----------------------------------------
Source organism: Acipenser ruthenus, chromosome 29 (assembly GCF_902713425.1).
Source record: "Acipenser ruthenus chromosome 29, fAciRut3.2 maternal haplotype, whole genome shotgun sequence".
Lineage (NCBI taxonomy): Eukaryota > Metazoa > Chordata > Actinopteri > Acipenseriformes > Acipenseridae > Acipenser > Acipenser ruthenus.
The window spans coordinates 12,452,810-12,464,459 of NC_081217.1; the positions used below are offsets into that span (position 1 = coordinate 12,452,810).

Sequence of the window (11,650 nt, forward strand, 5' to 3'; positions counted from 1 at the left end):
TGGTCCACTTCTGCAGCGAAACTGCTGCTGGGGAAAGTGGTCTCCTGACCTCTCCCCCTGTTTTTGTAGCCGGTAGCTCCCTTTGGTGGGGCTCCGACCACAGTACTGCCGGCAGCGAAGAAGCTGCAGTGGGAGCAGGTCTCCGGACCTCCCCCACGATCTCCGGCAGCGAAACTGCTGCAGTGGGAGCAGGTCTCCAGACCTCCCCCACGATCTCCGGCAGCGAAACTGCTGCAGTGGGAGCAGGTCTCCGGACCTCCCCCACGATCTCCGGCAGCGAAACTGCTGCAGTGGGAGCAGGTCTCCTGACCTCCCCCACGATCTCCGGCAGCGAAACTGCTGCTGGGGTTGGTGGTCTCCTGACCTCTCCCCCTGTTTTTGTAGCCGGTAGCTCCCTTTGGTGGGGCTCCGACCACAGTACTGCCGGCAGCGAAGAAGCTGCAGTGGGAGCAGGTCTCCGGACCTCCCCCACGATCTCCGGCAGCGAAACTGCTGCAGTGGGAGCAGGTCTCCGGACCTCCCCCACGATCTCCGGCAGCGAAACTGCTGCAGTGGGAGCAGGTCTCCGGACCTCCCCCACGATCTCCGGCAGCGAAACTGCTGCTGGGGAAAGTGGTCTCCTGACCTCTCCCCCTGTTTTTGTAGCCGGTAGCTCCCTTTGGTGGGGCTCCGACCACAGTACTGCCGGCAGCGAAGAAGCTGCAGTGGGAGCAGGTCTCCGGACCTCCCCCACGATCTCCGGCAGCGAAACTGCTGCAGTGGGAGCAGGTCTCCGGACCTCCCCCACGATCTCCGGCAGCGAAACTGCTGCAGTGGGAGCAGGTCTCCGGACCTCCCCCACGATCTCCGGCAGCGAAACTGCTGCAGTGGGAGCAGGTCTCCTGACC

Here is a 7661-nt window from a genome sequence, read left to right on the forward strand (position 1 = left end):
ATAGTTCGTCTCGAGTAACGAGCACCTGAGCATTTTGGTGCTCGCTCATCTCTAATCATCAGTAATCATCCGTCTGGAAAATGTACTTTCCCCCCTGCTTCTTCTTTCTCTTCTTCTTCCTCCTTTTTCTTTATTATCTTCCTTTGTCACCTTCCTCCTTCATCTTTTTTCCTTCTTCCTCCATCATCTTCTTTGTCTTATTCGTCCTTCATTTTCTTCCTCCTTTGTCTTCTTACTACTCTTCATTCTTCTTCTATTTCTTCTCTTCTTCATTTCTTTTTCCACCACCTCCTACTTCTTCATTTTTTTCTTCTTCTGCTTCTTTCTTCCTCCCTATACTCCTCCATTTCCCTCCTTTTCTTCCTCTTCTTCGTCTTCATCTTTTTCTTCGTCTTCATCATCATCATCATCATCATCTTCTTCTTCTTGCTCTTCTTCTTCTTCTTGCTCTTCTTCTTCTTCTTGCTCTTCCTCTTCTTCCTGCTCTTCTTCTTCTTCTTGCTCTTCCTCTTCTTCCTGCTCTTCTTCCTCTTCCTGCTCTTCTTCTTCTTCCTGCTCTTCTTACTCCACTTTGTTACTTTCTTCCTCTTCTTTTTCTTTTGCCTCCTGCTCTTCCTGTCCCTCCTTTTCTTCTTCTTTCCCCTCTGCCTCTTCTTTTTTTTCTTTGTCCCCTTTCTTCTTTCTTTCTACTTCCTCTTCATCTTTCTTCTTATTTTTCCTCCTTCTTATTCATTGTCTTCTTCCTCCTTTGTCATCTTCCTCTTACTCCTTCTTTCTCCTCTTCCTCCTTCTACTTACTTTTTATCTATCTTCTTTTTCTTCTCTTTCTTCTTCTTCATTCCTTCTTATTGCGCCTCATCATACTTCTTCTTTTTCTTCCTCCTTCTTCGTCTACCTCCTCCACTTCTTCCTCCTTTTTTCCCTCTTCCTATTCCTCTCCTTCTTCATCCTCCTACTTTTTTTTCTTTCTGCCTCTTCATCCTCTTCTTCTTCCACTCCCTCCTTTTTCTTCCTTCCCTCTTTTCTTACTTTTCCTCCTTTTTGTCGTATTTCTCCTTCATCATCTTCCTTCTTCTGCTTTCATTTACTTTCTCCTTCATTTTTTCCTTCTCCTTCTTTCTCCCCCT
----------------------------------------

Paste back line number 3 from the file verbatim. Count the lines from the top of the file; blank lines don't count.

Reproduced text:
Lineage (NCBI taxonomy): Eukaryota > Metazoa > Chordata > Actinopteri > Acipenseriformes > Acipenseridae > Acipenser > Acipenser ruthenus.